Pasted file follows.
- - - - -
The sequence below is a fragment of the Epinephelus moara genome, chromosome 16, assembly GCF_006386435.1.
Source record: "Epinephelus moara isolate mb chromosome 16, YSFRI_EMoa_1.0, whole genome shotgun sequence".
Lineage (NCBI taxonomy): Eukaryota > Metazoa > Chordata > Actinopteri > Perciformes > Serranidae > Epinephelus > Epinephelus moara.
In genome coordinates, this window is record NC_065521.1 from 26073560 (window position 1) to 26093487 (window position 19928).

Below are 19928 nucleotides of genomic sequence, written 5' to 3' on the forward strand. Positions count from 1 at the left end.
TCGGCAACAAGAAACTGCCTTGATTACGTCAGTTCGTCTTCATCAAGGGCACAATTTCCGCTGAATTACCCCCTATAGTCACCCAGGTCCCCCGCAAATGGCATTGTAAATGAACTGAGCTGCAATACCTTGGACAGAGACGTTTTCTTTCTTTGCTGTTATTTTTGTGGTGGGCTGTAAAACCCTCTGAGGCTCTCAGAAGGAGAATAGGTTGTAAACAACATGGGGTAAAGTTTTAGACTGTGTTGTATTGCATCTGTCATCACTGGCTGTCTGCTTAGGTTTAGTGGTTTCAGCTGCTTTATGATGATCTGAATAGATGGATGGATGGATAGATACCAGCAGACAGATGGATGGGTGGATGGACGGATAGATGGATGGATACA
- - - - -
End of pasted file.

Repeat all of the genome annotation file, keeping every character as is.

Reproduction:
The sequence below is a fragment of the Epinephelus moara genome, chromosome 16, assembly GCF_006386435.1.
Source record: "Epinephelus moara isolate mb chromosome 16, YSFRI_EMoa_1.0, whole genome shotgun sequence".
Lineage (NCBI taxonomy): Eukaryota > Metazoa > Chordata > Actinopteri > Perciformes > Serranidae > Epinephelus > Epinephelus moara.
In genome coordinates, this window is record NC_065521.1 from 26073560 (window position 1) to 26093487 (window position 19928).

Below are 19928 nucleotides of genomic sequence, written 5' to 3' on the forward strand. Positions count from 1 at the left end.
TCGGCAACAAGAAACTGCCTTGATTACGTCAGTTCGTCTTCATCAAGGGCACAATTTCCGCTGAATTACCCCCTATAGTCACCCAGGTCCCCCGCAAATGGCATTGTAAATGAACTGAGCTGCAATACCTTGGACAGAGACGTTTTCTTTCTTTGCTGTTATTTTTGTGGTGGGCTGTAAAACCCTCTGAGGCTCTCAGAAGGAGAATAGGTTGTAAACAACATGGGGTAAAGTTTTAGACTGTGTTGTATTGCATCTGTCATCACTGGCTGTCTGCTTAGGTTTAGTGGTTTCAGCTGCTTTATGATGATCTGAATAGATGGATGGATGGATAGATACCAGCAGACAGATGGATGGGTGGATGGACGGATAGATGGATGGATACA